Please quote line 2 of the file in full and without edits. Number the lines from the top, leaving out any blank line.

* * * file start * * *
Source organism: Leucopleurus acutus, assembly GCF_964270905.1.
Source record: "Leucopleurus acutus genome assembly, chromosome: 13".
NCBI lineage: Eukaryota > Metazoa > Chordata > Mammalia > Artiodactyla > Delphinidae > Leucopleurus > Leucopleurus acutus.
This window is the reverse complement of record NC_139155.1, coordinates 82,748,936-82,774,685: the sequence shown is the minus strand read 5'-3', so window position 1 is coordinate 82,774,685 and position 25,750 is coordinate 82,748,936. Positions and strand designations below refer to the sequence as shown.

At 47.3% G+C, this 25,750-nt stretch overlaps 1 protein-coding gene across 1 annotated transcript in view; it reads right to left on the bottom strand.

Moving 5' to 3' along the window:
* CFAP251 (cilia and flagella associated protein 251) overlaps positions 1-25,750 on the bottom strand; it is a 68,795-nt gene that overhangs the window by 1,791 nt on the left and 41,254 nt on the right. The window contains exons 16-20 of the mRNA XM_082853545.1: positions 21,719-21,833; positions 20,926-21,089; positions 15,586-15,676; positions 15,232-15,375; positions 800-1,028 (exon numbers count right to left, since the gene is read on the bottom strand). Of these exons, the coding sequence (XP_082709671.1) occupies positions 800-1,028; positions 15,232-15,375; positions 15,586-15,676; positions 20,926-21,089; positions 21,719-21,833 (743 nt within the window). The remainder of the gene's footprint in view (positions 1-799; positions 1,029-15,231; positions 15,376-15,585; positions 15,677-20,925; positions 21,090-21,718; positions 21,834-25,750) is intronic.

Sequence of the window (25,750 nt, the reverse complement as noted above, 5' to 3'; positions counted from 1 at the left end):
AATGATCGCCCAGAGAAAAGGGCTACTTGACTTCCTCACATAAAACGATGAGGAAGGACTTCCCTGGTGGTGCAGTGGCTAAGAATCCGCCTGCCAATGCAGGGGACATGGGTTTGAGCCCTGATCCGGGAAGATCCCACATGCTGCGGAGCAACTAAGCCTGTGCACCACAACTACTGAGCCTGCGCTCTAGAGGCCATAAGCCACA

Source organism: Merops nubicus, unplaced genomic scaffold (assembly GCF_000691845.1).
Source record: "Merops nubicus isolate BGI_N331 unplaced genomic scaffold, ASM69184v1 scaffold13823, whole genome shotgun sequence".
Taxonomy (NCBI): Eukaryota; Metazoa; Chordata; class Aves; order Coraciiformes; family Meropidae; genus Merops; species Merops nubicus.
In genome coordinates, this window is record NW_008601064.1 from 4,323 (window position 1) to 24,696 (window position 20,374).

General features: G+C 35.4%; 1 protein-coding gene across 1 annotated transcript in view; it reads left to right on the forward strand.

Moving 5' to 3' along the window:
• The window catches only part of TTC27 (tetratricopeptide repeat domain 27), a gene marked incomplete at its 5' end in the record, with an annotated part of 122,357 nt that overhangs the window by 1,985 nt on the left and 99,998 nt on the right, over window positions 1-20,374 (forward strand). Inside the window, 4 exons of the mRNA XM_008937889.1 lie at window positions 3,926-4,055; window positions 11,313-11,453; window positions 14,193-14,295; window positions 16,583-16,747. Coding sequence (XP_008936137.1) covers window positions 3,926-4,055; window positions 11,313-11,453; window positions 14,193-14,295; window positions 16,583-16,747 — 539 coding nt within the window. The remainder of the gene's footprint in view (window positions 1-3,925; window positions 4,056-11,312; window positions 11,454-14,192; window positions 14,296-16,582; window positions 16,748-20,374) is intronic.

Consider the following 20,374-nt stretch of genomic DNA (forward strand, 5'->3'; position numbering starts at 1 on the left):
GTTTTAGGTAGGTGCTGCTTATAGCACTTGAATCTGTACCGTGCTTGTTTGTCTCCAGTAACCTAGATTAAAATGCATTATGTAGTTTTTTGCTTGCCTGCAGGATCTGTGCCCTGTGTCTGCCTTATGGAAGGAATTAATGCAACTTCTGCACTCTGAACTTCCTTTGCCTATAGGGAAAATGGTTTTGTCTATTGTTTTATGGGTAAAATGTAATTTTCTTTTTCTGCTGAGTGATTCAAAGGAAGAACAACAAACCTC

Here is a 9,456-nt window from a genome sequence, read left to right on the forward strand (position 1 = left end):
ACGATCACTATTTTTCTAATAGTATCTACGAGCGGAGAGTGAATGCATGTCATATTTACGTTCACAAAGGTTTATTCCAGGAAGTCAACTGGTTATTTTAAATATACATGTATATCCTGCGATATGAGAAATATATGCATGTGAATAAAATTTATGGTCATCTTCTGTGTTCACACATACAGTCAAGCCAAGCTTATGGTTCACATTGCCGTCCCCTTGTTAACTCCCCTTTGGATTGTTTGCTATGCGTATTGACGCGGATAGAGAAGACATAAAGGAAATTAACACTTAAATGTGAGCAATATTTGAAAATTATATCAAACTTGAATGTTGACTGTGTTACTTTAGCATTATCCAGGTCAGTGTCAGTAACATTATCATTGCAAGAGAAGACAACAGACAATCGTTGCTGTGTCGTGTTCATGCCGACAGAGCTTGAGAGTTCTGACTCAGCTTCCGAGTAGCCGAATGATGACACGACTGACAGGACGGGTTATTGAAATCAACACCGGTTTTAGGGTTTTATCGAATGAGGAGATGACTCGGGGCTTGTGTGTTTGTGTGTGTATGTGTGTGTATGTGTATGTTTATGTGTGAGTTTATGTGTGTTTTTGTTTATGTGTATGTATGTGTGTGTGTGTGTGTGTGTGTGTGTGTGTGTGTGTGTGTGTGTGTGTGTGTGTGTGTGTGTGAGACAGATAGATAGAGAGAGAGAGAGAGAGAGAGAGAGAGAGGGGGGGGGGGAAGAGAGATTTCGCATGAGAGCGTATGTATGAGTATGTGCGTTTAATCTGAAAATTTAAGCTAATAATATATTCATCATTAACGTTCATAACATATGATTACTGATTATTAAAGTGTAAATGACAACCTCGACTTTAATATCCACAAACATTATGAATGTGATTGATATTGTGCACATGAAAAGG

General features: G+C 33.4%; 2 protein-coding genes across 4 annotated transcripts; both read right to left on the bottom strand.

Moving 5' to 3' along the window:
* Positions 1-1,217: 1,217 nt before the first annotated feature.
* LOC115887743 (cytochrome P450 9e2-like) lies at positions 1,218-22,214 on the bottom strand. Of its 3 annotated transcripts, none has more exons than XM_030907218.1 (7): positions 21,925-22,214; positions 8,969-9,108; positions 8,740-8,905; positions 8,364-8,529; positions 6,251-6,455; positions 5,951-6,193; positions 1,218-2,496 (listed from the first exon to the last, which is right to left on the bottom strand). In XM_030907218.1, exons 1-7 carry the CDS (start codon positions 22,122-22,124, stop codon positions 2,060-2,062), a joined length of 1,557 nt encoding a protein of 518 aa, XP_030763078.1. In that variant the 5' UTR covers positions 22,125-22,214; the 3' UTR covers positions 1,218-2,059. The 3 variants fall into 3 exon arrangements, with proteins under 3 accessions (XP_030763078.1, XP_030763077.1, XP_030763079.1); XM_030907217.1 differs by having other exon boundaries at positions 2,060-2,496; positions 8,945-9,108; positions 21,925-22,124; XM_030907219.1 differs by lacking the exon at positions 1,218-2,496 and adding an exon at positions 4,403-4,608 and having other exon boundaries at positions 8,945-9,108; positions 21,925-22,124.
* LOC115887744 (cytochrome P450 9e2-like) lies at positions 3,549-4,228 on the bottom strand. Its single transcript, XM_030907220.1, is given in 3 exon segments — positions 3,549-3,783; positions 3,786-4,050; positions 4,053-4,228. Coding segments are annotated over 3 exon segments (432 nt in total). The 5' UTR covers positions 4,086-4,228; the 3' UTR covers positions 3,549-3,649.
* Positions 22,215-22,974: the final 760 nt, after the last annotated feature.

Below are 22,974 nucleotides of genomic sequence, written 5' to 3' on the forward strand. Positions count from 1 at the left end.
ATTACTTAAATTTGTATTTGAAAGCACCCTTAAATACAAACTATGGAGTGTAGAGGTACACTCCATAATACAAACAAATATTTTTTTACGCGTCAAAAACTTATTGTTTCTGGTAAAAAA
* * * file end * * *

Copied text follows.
Source record: "Leucopleurus acutus genome assembly, chromosome: 13".